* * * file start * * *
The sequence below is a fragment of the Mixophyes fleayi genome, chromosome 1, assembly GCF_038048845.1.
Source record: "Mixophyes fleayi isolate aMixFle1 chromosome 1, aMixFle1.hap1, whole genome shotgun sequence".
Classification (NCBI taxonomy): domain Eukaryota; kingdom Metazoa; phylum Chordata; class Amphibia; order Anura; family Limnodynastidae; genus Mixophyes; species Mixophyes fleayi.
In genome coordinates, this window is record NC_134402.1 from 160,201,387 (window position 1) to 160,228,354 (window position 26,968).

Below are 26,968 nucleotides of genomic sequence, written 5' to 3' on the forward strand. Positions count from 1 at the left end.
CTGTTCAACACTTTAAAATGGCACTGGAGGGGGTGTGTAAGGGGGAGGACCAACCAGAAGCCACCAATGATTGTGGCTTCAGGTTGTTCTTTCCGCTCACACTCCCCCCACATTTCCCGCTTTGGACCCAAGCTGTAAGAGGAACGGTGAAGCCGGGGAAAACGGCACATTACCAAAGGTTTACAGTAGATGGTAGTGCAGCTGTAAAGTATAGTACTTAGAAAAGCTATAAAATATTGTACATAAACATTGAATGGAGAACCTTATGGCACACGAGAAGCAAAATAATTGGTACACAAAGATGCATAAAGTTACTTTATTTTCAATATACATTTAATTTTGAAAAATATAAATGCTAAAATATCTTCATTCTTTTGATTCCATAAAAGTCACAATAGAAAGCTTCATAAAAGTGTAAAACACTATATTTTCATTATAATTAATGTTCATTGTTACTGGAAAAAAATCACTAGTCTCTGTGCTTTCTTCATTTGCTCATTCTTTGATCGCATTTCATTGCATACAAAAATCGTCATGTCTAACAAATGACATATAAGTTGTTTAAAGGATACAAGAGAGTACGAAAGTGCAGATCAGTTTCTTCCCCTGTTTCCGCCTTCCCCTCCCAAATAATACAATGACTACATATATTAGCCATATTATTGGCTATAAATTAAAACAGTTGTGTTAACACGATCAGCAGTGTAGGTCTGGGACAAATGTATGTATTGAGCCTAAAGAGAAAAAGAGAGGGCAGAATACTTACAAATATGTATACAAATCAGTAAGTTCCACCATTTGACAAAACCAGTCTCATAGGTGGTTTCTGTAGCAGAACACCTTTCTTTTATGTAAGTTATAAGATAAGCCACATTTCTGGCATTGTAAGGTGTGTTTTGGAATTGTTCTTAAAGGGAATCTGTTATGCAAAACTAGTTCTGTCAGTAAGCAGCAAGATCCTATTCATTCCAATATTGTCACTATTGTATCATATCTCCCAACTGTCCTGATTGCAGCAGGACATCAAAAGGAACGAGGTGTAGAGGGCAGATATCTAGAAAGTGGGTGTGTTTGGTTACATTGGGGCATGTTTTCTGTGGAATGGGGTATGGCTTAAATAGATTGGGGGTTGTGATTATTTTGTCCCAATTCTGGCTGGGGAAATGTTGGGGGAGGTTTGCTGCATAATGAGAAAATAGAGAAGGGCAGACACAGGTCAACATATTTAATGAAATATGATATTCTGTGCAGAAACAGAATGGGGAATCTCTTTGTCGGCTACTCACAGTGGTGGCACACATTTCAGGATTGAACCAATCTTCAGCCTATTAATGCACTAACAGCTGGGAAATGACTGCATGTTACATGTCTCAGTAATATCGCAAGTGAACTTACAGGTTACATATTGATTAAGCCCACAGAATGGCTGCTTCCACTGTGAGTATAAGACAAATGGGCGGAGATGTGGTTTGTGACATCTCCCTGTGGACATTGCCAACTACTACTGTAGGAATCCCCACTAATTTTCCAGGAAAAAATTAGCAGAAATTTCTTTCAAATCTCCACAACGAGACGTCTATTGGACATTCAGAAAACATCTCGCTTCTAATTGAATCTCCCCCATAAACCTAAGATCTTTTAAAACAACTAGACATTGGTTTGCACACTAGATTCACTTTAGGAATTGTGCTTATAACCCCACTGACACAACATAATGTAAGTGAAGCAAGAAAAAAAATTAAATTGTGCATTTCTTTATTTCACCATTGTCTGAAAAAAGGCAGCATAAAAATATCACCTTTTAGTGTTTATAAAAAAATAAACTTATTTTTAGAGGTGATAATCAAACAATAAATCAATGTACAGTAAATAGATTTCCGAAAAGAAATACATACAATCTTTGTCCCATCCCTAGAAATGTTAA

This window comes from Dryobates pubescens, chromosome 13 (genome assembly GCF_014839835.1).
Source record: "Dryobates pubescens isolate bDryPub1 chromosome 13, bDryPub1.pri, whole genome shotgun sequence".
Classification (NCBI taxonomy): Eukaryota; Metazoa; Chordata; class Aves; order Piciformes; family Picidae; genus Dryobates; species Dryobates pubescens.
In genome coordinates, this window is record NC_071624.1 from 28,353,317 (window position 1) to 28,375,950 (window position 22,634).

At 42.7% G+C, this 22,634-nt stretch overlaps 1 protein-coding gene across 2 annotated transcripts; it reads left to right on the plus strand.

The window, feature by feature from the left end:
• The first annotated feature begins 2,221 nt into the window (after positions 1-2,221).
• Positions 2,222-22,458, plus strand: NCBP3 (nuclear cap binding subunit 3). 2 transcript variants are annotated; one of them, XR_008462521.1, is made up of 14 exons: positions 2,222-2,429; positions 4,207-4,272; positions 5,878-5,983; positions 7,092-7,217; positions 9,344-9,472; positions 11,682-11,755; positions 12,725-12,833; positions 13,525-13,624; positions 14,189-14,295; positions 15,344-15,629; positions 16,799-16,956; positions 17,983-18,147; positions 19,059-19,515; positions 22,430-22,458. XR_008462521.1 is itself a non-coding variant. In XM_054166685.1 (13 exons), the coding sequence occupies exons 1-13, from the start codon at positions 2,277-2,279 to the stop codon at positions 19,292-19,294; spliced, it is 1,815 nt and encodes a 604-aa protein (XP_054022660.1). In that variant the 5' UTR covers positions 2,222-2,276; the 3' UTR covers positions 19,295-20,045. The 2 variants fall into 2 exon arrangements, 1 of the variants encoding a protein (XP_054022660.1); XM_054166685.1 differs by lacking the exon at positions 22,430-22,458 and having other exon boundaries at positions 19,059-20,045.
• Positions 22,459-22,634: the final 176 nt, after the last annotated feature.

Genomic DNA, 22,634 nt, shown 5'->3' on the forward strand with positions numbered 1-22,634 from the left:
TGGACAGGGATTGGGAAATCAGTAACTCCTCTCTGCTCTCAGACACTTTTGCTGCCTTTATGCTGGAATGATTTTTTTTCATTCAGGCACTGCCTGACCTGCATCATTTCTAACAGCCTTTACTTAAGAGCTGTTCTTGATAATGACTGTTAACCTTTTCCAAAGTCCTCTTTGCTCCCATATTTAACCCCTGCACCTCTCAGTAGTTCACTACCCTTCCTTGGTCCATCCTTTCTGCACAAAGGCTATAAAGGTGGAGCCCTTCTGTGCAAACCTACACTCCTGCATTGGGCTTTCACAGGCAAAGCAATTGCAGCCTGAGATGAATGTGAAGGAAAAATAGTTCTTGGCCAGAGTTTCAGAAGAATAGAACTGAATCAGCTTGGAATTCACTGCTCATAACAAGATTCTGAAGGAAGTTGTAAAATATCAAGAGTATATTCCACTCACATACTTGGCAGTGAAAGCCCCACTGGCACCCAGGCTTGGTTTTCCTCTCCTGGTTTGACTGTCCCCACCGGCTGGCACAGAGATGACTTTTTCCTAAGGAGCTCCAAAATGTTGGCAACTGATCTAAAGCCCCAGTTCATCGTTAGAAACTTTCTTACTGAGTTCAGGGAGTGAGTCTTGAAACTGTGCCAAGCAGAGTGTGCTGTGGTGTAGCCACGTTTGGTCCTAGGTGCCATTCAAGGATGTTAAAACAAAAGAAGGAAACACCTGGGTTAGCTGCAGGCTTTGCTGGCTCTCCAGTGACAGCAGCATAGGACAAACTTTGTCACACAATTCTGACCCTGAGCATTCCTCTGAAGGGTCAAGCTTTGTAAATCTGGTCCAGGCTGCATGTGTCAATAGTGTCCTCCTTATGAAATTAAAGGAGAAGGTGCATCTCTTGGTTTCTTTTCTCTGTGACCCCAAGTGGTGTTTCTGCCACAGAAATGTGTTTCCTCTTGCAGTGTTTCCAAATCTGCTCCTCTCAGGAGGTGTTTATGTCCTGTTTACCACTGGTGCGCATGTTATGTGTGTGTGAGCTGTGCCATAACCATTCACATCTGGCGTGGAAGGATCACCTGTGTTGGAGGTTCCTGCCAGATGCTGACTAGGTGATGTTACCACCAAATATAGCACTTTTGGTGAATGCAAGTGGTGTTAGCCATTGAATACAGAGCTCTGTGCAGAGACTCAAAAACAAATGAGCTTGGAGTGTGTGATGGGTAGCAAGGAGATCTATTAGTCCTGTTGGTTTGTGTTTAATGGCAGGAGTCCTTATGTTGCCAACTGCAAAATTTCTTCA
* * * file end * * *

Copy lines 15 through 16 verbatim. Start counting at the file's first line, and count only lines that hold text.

• Positions 22,459-22,634: the final 176 nt, after the last annotated feature.

Genomic DNA, 22,634 nt, shown 5'->3' on the forward strand with positions numbered 1-22,634 from the left: